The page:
My friend's reaction hurt me though.  When did he become cool?  And why was he leaving me behind?  If he wasn't interested in what I had to talk about, was anyone?   I didn't want to be a geek, but I had no idea how to be otherwise.  

In the 25 years since that day, the realization that I'm socially awkward has always been there. From my attempts to fit in and have a discussion with cool kids, to my attempts to speak to any girl that I considered to be someone I wanted to date.  And those that I could talk to, I was always convinced were humoring me.   

The odd thing is that there ultimately was something empowering about this view of life.   When you're not that close, you always desire an attachment that others have, but you also find that you have a bit more confidence in being alone than others do.   

Of course, none of that really matters in those times in your life when you feel like you just don't fit in anywhere.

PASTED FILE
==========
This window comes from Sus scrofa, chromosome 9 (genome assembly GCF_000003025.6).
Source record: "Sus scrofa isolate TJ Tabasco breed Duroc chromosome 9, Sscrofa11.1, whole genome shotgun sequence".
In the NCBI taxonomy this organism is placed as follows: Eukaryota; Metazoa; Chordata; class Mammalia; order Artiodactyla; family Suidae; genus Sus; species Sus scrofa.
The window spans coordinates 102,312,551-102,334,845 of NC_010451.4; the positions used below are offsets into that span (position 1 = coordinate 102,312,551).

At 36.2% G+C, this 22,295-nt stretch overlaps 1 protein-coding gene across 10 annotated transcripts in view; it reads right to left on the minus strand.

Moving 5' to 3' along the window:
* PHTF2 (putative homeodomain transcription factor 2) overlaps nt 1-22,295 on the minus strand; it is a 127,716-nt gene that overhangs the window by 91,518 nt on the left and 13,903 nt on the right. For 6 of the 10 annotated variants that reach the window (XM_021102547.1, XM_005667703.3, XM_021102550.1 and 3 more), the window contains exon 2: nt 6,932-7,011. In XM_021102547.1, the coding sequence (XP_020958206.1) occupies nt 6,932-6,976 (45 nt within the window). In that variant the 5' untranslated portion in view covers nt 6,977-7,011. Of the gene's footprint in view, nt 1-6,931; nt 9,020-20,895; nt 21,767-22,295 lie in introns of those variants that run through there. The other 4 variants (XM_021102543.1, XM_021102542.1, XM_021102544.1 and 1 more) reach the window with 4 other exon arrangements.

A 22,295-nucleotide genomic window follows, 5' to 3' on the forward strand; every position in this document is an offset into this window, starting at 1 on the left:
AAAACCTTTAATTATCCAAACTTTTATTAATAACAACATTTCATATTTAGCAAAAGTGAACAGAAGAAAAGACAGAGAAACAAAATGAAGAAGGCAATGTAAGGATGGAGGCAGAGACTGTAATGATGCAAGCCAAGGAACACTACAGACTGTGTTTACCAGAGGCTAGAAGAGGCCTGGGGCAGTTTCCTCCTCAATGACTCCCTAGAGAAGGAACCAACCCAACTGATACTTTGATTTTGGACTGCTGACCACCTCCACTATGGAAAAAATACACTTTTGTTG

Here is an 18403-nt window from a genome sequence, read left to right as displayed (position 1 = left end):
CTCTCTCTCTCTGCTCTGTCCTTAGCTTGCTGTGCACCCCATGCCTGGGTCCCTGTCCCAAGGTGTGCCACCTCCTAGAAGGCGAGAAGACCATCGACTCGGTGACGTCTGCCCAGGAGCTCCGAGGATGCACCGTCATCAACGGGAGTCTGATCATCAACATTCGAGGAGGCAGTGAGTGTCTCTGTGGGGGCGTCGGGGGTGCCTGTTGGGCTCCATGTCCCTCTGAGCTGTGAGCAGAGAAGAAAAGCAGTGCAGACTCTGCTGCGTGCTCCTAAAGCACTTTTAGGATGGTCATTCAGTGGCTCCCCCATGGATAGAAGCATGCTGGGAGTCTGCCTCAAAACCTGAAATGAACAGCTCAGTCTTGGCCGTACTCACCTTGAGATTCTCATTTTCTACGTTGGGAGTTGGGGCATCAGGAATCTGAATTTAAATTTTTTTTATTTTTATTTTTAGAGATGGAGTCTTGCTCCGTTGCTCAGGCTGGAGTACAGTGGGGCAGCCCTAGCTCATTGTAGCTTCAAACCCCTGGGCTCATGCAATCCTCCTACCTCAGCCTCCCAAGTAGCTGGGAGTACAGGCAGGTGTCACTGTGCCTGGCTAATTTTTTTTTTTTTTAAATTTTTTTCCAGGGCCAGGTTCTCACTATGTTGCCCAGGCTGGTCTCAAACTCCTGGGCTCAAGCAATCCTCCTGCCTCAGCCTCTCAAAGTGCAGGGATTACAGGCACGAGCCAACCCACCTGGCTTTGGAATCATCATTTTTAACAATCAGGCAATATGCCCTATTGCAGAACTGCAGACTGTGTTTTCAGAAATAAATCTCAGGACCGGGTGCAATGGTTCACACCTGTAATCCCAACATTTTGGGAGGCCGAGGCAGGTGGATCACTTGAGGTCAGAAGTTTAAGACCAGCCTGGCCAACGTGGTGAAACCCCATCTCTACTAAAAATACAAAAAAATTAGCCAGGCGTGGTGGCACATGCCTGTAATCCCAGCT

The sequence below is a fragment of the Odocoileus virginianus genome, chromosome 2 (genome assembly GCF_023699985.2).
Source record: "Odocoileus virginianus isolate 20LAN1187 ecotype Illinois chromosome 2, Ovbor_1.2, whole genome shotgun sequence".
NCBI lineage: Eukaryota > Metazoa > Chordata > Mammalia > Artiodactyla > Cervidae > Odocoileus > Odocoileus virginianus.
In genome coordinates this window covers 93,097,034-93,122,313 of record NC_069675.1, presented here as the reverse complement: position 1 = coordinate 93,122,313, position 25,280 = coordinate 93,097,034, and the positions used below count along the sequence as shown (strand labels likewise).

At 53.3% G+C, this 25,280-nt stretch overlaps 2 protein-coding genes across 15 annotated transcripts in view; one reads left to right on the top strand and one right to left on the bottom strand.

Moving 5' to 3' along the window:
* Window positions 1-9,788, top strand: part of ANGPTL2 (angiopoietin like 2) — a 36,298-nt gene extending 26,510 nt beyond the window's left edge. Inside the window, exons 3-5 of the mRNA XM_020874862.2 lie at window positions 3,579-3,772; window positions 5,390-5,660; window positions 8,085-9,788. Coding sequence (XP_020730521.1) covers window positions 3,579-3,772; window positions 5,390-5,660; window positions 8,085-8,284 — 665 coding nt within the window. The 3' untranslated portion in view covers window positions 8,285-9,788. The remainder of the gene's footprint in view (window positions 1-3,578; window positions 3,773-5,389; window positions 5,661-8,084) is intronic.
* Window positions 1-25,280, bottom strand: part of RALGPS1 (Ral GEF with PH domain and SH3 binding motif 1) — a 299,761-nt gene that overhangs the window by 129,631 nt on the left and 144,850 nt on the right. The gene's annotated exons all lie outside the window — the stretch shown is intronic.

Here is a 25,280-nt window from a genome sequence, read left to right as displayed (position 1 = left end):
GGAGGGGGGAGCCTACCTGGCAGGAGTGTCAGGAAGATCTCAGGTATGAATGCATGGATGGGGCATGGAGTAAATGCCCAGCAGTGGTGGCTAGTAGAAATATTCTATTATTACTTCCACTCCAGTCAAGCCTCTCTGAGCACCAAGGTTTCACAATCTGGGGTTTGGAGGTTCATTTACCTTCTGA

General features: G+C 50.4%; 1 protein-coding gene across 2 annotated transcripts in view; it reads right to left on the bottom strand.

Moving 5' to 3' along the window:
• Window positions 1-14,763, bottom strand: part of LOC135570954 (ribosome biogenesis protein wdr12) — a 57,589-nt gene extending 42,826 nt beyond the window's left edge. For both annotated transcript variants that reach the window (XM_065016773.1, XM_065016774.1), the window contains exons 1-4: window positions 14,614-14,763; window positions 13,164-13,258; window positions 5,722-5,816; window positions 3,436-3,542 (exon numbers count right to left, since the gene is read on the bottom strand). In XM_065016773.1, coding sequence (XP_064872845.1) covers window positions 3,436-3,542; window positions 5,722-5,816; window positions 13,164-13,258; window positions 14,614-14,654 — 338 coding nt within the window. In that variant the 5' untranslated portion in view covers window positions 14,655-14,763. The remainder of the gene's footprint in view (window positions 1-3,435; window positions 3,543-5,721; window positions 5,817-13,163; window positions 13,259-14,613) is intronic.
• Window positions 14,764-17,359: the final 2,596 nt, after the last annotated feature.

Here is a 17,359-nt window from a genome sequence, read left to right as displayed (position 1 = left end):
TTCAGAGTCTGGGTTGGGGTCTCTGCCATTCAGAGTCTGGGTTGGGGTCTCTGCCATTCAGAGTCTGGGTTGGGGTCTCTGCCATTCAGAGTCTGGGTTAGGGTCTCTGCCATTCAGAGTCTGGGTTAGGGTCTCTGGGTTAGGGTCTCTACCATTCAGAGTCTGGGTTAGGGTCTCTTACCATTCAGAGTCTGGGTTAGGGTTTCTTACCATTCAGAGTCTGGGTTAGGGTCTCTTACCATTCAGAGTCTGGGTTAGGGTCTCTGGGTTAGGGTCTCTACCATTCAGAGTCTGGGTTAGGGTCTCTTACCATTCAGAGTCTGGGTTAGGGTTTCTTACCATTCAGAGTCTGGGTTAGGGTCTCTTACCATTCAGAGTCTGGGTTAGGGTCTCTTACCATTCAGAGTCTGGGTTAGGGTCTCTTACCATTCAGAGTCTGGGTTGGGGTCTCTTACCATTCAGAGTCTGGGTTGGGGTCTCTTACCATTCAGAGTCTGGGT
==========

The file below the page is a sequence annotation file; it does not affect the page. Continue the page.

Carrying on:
I have been reading a book recently called Quiet: The Power of Introverts In A World That Can't Stop Talking by Susan Cain.   Susan talks about society's push toward promoting extroversion and in viewing introverted people as damaged goods somehow.   Reading the book has made me realize that perhaps my problem with people is my own introversion.   I get along swimmingly with myself.  It's others that begin to drain me after awhile. Small talk and talking on the phone gets on my nerves.  Communicating via e-mail and social networking where I can respond or wait is much easier to me.  

In fact, social networking has enabled me to be social for really the first time in my life.    Using Facebook I helped organize my 20 year reunion.   I had meaningful conversations (via chat) with people I couldn't say 1 word to in high school and developed friendships with people that 20 years ago I never would have imagined back then.   

I wonder how many of the people I felt awkward around felt the same way.   How many people that I encountered at parties in college were like me and content to sit and observe, looking for the best way to escape and get back to a book, or a great show you loved.